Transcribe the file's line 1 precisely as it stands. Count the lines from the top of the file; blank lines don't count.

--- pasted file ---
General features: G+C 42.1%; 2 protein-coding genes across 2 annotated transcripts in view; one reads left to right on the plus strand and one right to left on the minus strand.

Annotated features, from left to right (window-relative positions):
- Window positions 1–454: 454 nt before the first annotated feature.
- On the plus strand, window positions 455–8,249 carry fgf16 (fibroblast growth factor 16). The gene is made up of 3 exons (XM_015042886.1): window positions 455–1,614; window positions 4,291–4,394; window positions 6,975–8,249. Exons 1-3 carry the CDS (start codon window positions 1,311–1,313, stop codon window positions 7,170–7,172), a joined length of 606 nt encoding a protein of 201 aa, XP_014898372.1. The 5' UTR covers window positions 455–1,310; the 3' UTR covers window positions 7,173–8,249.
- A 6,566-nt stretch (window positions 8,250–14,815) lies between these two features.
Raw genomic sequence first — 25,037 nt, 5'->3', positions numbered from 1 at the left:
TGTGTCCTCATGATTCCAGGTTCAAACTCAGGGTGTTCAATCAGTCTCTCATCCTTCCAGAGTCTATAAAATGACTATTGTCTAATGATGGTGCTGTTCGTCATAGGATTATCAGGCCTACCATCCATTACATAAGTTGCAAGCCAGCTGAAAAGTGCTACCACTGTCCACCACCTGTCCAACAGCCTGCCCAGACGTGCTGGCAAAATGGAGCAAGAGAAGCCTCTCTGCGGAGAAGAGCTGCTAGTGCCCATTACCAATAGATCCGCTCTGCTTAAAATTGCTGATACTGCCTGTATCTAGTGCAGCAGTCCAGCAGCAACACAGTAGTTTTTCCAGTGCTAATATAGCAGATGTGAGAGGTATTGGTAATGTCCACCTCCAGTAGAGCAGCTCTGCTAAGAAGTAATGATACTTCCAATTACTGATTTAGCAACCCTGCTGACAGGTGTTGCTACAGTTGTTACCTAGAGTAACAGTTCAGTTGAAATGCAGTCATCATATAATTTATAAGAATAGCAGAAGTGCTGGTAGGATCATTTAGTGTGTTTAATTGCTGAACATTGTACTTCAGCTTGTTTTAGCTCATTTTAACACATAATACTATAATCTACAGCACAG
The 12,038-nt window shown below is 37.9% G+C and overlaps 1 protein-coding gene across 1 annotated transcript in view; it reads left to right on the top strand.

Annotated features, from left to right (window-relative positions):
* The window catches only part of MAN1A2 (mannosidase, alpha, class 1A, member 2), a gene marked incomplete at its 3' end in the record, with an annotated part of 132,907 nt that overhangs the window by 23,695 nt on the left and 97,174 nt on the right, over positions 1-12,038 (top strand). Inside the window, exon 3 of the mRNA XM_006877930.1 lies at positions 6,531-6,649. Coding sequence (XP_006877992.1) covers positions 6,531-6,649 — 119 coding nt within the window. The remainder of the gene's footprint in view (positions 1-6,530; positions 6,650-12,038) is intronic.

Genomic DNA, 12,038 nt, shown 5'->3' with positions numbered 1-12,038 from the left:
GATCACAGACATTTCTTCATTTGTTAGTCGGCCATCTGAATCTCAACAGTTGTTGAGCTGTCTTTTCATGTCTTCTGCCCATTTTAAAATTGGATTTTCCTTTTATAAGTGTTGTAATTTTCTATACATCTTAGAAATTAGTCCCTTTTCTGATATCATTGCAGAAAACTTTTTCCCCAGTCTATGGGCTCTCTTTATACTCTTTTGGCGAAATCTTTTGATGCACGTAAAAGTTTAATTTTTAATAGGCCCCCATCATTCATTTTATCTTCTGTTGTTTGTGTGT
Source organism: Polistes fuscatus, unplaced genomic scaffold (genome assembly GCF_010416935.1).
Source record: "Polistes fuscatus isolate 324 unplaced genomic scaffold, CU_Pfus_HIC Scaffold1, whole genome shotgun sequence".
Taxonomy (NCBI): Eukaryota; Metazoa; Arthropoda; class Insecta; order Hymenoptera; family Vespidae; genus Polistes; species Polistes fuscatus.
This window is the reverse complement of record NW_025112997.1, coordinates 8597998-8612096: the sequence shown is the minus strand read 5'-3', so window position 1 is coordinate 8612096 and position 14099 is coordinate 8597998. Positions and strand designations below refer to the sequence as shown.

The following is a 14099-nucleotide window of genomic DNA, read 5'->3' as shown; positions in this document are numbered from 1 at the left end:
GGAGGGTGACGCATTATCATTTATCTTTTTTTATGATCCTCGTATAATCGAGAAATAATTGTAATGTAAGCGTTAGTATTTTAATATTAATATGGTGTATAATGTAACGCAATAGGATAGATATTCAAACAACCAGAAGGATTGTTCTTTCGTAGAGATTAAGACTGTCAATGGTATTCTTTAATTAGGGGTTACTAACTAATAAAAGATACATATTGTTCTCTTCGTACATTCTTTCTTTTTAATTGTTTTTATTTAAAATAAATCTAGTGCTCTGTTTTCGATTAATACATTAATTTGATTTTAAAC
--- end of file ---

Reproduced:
General features: G+C 42.1%; 2 protein-coding genes across 2 annotated transcripts in view; one reads left to right on the plus strand and one right to left on the minus strand.